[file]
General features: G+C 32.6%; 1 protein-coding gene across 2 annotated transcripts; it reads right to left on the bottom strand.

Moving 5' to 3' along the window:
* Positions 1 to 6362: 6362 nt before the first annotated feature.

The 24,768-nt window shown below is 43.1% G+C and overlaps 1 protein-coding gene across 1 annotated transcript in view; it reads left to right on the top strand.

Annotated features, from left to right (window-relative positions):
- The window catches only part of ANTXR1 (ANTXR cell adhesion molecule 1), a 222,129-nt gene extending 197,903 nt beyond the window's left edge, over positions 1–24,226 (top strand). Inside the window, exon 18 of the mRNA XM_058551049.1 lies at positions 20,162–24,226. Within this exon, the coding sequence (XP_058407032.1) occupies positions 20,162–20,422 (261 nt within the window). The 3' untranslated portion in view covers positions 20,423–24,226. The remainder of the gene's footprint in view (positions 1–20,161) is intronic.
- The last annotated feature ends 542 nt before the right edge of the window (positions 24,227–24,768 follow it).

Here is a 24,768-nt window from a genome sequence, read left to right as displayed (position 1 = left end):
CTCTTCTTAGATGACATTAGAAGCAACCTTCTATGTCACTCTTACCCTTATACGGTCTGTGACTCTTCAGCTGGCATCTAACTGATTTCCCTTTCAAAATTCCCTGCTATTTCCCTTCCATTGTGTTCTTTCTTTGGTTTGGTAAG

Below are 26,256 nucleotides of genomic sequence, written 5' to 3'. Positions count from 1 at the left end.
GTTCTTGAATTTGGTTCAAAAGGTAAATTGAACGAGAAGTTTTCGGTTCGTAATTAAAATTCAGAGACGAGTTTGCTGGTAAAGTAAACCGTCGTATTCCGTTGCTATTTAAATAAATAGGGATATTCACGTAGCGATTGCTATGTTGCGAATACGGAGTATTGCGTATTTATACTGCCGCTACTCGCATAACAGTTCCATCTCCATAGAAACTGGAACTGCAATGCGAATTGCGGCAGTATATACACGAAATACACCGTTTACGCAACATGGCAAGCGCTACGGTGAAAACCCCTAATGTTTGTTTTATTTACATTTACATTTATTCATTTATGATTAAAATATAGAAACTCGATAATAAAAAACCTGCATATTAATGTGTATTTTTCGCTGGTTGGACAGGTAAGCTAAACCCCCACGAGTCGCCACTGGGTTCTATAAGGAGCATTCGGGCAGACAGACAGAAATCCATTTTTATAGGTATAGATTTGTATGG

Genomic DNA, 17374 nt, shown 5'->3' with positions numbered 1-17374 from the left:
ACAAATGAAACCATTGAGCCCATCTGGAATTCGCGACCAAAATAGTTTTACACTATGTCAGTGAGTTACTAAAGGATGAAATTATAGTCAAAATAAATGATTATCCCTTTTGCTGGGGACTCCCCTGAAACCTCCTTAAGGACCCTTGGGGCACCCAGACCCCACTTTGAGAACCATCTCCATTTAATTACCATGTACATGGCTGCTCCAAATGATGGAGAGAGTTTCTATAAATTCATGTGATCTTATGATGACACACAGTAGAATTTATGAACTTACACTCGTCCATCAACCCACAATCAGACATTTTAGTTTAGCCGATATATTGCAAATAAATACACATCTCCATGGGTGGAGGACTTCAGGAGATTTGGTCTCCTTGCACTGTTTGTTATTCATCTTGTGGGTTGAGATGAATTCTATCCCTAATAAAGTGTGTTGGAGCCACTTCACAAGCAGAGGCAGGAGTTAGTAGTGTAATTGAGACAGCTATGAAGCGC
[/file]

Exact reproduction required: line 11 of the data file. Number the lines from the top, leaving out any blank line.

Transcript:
GTTCTTGAATTTGGTTCAAAAGGTAAATTGAACGAGAAGTTTTCGGTTCGTAATTAAAATTCAGAGACGAGTTTGCTGGTAAAGTAAACCGTCGTATTCCGTTGCTATTTAAATAAATAGGGATATTCACGTAGCGATTGCTATGTTGCGAATACGGAGTATTGCGTATTTATACTGCCGCTACTCGCATAACAGTTCCATCTCCATAGAAACTGGAACTGCAATGCGAATTGCGGCAGTATATACACGAAATACACCGTTTACGCAACATGGCAAGCGCTACGGTGAAAACCCCTAATGTTTGTTTTATTTACATTTACATTTATTCATTTATGATTAAAATATAGAAACTCGATAATAAAAAACCTGCATATTAATGTGTATTTTTCGCTGGTTGGACAGGTAAGCTAAACCCCCACGAGTCGCCACTGGGTTCTATAAGGAGCATTCGGGCAGACAGACAGAAATCCATTTTTATAGGTATAGATTTGTATGG